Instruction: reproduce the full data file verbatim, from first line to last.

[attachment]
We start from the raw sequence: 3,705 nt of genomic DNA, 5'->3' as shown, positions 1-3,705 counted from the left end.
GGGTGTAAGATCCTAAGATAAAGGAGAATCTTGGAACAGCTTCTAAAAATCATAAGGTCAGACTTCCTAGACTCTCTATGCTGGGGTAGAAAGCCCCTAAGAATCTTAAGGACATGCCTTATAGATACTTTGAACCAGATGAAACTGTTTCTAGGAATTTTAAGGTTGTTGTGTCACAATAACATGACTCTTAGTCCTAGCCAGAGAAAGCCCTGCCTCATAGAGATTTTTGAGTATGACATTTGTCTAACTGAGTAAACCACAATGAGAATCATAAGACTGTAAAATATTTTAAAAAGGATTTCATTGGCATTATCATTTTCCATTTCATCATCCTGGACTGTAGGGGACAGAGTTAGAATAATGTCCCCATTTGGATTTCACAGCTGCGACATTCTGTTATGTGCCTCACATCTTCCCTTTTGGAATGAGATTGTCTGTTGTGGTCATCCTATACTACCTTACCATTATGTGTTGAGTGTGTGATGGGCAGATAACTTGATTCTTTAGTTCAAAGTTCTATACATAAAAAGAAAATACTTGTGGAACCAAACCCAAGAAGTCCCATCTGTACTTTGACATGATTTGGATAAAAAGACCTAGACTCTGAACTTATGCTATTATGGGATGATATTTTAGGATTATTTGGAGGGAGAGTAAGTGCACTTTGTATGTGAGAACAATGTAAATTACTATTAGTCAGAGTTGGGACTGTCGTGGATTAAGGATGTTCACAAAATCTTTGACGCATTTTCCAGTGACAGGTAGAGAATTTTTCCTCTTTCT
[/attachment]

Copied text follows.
We start from the raw sequence: 3,705 nt of genomic DNA, 5'->3' as shown, positions 1-3,705 counted from the left end.
GGGTGTAAGATCCTAAGATAAAGGAGAATCTTGGAACAGCTTCTAAAAATCATAAGGTCAGACTTCCTAGACTCTCTATGCTGGGGTAGAAAGCCCCTAAGAATCTTAAGGACATGCCTTATAGATACTTTGAACCAGATGAAACTGTTTCTAGGAATTTTAAGGTTGTTGTGTCACAATAACATGACTCTTAGTCCTAGCCAGAGAAAGCCCTGCCTCATAGAGATTTTTGAGTATGACATTTGTCTAACTGAGTAAACCACAATGAGAATCATAAGACTGTAAAATATTTTAAAAAGGATTTCATTGGCATTATCATTTTCCATTTCATCATCCTGGACTGTAGGGGACAGAGTTAGAATAATGTCCCCATTTGGATTTCACAGCTGCGACATTCTGTTATGTGCCTCACATCTTCCCTTTTGGAATGAGATTGTCTGTTGTGGTCATCCTATACTACCTTACCATTATGTGTTGAGTGTGTGATGGGCAGATAACTTGATTCTTTAGTTCAAAGTTCTATACATAAAAAGAAAATACTTGTGGAACCAAACCCAAGAAGTCCCATCTGTACTTTGACATGATTTGGATAAAAAGACCTAGACTCTGAACTTATGCTATTATGGGATGATATTTTAGGATTATTTGGAGGGAGAGTAAGTGCACTTTGTATGTGAGAACAATGTAAATTACTATTAGTCAGAGTTGGGACTGTCGTGGATTAAGGATGTTCACAAAATCTTTGACGCATTTTCCAGTGACAGGTAGAGAATTTTTCCTCTTTCT